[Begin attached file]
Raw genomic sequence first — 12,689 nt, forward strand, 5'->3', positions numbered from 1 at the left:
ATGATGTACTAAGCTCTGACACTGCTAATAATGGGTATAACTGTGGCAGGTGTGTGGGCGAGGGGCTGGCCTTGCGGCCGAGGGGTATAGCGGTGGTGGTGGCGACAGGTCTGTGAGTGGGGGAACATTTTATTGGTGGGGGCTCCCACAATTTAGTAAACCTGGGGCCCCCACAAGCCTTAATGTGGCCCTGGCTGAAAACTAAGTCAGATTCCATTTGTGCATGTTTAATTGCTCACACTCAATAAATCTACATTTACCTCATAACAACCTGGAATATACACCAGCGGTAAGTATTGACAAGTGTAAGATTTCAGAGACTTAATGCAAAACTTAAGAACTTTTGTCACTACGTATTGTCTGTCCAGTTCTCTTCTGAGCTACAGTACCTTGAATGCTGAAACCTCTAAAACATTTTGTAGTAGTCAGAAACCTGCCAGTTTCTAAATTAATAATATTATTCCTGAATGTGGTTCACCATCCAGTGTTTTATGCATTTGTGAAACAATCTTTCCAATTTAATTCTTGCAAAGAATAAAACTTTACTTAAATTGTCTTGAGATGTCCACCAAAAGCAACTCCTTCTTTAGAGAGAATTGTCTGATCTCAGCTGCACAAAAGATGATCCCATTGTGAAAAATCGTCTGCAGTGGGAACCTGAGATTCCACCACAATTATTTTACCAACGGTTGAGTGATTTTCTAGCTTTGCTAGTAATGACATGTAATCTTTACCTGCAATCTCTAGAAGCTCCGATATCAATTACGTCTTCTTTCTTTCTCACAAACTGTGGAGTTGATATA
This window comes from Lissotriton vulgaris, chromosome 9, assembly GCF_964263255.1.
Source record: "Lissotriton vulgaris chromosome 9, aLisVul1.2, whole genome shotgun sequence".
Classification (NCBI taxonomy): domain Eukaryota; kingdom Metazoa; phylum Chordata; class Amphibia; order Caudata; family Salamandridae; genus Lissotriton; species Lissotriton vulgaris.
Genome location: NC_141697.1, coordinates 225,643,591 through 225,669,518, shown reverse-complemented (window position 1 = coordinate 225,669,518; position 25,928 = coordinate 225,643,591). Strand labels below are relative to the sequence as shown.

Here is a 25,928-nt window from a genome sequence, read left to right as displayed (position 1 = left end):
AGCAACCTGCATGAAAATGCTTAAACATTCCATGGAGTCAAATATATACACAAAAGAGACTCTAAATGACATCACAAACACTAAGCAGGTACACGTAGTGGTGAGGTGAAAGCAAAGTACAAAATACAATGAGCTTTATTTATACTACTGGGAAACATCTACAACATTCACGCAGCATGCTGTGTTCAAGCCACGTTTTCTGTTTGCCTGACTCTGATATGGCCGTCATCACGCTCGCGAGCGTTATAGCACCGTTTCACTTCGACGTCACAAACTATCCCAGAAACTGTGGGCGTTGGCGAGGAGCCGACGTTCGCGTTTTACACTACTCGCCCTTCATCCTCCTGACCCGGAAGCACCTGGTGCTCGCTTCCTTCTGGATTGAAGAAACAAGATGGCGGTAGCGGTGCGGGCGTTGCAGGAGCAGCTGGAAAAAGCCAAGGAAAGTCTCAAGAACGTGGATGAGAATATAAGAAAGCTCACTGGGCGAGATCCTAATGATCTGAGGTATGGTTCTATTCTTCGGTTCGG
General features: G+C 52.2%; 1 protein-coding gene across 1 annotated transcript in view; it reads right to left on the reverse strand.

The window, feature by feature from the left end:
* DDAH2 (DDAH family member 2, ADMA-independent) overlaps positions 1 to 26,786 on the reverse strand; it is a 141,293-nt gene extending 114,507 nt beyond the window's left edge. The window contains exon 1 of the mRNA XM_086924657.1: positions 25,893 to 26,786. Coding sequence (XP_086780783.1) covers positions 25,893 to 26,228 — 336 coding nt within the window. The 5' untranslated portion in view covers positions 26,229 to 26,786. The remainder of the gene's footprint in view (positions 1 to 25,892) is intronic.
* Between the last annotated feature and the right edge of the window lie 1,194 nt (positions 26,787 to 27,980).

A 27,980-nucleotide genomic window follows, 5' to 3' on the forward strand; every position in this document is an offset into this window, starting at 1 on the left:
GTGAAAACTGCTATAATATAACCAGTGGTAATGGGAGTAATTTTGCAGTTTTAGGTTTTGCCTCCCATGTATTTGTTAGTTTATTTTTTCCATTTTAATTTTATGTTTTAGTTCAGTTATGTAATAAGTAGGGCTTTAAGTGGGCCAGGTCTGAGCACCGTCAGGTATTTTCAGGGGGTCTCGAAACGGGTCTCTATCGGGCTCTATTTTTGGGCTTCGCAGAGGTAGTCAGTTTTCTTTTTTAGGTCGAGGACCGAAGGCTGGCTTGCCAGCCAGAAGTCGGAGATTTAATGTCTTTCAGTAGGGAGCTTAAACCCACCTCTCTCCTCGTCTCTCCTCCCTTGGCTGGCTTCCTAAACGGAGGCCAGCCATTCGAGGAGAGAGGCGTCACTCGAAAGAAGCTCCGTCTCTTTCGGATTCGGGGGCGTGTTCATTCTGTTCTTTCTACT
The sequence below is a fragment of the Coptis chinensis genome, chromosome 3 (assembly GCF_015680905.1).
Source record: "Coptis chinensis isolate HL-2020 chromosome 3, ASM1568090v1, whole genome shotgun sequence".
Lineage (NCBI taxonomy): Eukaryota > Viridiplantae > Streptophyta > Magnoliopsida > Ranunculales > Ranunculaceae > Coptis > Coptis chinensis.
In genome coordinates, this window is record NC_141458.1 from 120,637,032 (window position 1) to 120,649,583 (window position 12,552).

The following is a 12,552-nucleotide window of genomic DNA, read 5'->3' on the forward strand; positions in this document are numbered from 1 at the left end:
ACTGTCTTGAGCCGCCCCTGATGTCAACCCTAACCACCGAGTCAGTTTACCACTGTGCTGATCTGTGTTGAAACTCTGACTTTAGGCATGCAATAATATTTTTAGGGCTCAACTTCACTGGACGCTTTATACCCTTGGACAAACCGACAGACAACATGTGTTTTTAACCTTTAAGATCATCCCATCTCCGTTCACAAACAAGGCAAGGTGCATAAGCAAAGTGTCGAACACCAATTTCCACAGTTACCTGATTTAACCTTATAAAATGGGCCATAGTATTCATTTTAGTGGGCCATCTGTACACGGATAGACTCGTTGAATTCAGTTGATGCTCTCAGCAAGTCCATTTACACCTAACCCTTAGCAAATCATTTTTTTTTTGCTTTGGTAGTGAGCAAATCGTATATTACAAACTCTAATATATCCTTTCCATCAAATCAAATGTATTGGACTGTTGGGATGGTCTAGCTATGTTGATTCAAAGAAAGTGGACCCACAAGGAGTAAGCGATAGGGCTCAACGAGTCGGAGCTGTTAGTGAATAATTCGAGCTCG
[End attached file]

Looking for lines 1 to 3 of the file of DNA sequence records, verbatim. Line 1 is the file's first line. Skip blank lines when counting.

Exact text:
Raw genomic sequence first — 12,689 nt, forward strand, 5'->3', positions numbered from 1 at the left:
ATGATGTACTAAGCTCTGACACTGCTAATAATGGGTATAACTGTGGCAGGTGTGTGGGCGAGGGGCTGGCCTTGCGGCCGAGGGGTATAGCGGTGGTGGTGGCGACAGGTCTGTGAGTGGGGGAACATTTTATTGGTGGGGGCTCCCACAATTTAGTAAACCTGGGGCCCCCACAAGCCTTAATGTGGCCCTGGCTGAAAACTAAGTCAGATTCCATTTGTGCATGTTTAATTGCTCACACTCAATAAATCTACATTTACCTCATAACAACCTGGAATATACACCAGCGGTAAGTATTGACAAGTGTAAGATTTCAGAGACTTAATGCAAAACTTAAGAACTTTTGTCACTACGTATTGTCTGTCCAGTTCTCTTCTGAGCTACAGTACCTTGAATGCTGAAACCTCTAAAACATTTTGTAGTAGTCAGAAACCTGCCAGTTTCTAAATTAATAATATTATTCCTGAATGTGGTTCACCATCCAGTGTTTTATGCATTTGTGAAACAATCTTTCCAATTTAATTCTTGCAAAGAATAAAACTTTACTTAAATTGTCTTGAGATGTCCACCAAAAGCAACTCCTTCTTTAGAGAGAATTGTCTGATCTCAGCTGCACAAAAGATGATCCCATTGTGAAAAATCGTCTGCAGTGGGAACCTGAGATTCCACCACAATTATTTTACCAACGGTTGAGTGATTTTCTAGCTTTGCTAGTAATGACATGTAATCTTTACCTGCAATCTCTAGAAGCTCCGATATCAATTACGTCTTCTTTCTTTCTCACAAACTGTGGAGTTGATATA
This window comes from Lissotriton vulgaris, chromosome 9, assembly GCF_964263255.1.